Local NHS leaders are urging members of the public to be kind following recent incidents of aggression towards doctors and GP practice staff.
The plea comes after a small minority of patients acted aggressively towards staff either over the phone or when visiting their surgery in person in recent weeks.
Dr Stephen Shortt, Joint Clinical Leader at NHS Nottingham and Nottinghamshire CCG, said: “Doctors, nurses and all staff in our GP practices are doing everything they can to support patients and families at a time where the NHS is facing extreme pressure.
“It is really important that staff across our healthcare settings are treated fairly and respected at work.
“Patients and the public have been incredibly understanding of the difficulties imposed by the pandemic over what is now a very long time, and have been courteous and kind. Some staff though have been abused during their working day.
“This is not acceptable, and we must all stand together against violence, aggression and bullying.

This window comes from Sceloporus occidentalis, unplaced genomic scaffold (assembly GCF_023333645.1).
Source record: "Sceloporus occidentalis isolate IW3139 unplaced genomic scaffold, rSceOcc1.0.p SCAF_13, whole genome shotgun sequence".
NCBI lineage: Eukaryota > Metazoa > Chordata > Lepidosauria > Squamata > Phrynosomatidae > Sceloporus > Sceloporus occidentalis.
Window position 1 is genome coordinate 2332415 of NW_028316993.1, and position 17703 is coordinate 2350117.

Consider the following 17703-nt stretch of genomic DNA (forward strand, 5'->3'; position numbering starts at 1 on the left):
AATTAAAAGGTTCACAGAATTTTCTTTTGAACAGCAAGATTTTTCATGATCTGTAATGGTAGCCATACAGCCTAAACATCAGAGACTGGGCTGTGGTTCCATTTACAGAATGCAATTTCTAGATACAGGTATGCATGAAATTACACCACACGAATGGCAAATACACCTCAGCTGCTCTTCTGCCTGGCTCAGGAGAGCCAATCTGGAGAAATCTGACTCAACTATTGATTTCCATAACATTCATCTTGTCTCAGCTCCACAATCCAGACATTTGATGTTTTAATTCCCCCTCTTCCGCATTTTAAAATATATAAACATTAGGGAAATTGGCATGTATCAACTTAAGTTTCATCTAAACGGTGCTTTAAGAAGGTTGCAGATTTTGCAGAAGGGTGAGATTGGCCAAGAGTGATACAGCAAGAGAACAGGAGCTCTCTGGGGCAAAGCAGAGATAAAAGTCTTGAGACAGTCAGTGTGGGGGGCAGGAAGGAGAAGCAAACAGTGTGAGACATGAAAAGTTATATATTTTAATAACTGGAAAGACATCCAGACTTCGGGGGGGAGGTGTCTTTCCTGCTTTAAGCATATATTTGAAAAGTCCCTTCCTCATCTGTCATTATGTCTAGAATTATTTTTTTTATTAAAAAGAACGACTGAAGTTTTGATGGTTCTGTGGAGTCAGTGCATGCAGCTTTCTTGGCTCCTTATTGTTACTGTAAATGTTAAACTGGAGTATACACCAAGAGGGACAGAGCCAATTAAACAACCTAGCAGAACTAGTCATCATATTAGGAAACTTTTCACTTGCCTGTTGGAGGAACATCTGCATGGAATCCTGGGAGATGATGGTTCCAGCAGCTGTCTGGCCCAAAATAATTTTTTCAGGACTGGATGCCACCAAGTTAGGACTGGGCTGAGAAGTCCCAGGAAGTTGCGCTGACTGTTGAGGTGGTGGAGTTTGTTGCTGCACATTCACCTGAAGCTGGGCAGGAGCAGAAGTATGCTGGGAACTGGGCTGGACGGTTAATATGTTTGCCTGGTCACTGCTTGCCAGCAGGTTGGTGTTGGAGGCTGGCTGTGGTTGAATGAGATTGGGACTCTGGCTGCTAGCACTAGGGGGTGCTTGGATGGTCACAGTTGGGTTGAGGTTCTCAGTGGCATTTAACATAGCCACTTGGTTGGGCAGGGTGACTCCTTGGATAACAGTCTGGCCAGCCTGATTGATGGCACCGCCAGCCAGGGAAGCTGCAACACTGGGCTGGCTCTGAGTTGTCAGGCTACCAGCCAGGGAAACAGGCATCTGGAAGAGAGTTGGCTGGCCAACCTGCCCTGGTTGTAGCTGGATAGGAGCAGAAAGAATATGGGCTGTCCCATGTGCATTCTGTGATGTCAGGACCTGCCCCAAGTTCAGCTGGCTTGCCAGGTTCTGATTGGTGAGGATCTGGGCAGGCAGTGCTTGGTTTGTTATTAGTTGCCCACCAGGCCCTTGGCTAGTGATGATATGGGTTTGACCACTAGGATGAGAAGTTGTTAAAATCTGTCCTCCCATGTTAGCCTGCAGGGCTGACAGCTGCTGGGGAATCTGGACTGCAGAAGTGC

“We really do recognise the ongoing frustrations caused by the pressures and demand for NHS services, we ask you to remain supportive of those trying to support you.”
Latest data shows in August there were 454,315 GP appointments with 58 per cent of these being face-to-face and 52 per cent of patients being seen the same day or next.
Joe Lunn, Associate Director of Primary Care at Nottinghamshire and Nottinghamshire CCG, added:
“This is an extremely serious matter and abuse towards NHS staff who have been at the forefront of the pandemic for more than 18 months is unacceptable.
“We are working closely with our GP practices and police colleagues to ensure practices have the right help and support in place.
“We’re seeing increasing numbers of people right across the NHS system and general practice staff are doing their very best to make sure everyone can get the care they require.”
“While we have been offering phone and virtual appointments, patients have continued to be invited to attend their GP practice for a face-to-face appointment where it is clinically identified as the best way to manage their medical condition or need.
“It’s really important that patients do seek medical advice if there is something they are worried about and although practices are working slightly differently in these challenging times, they are still open and here to treat you. If you have a health concern, don’t put it off, get it checked straight away.”